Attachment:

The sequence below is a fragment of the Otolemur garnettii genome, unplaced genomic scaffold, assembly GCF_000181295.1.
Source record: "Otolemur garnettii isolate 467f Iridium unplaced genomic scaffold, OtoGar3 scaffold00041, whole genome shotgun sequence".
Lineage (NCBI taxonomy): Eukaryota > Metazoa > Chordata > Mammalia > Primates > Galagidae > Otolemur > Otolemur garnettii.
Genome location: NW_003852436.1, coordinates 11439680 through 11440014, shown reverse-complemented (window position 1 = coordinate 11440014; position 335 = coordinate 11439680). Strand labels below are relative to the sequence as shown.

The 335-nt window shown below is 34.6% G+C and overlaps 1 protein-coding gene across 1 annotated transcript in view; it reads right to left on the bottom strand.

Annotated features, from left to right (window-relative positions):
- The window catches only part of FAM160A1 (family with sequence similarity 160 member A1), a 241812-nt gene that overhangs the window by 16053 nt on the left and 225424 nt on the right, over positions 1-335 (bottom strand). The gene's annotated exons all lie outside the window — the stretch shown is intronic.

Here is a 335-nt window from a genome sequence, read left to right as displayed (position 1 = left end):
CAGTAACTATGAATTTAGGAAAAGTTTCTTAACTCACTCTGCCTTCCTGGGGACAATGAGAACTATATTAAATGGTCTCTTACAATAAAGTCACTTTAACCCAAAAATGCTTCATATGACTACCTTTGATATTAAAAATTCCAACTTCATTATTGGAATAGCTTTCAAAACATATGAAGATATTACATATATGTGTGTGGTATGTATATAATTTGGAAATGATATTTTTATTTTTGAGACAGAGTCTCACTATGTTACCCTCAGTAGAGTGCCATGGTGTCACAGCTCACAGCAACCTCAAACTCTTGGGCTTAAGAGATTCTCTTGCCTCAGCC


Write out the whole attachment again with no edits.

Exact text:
The sequence below is a fragment of the Otolemur garnettii genome, unplaced genomic scaffold, assembly GCF_000181295.1.
Source record: "Otolemur garnettii isolate 467f Iridium unplaced genomic scaffold, OtoGar3 scaffold00041, whole genome shotgun sequence".
Lineage (NCBI taxonomy): Eukaryota > Metazoa > Chordata > Mammalia > Primates > Galagidae > Otolemur > Otolemur garnettii.
Genome location: NW_003852436.1, coordinates 11439680 through 11440014, shown reverse-complemented (window position 1 = coordinate 11440014; position 335 = coordinate 11439680). Strand labels below are relative to the sequence as shown.

The 335-nt window shown below is 34.6% G+C and overlaps 1 protein-coding gene across 1 annotated transcript in view; it reads right to left on the bottom strand.

Annotated features, from left to right (window-relative positions):
- The window catches only part of FAM160A1 (family with sequence similarity 160 member A1), a 241812-nt gene that overhangs the window by 16053 nt on the left and 225424 nt on the right, over positions 1-335 (bottom strand). The gene's annotated exons all lie outside the window — the stretch shown is intronic.

Here is a 335-nt window from a genome sequence, read left to right as displayed (position 1 = left end):
CAGTAACTATGAATTTAGGAAAAGTTTCTTAACTCACTCTGCCTTCCTGGGGACAATGAGAACTATATTAAATGGTCTCTTACAATAAAGTCACTTTAACCCAAAAATGCTTCATATGACTACCTTTGATATTAAAAATTCCAACTTCATTATTGGAATAGCTTTCAAAACATATGAAGATATTACATATATGTGTGTGGTATGTATATAATTTGGAAATGATATTTTTATTTTTGAGACAGAGTCTCACTATGTTACCCTCAGTAGAGTGCCATGGTGTCACAGCTCACAGCAACCTCAAACTCTTGGGCTTAAGAGATTCTCTTGCCTCAGCC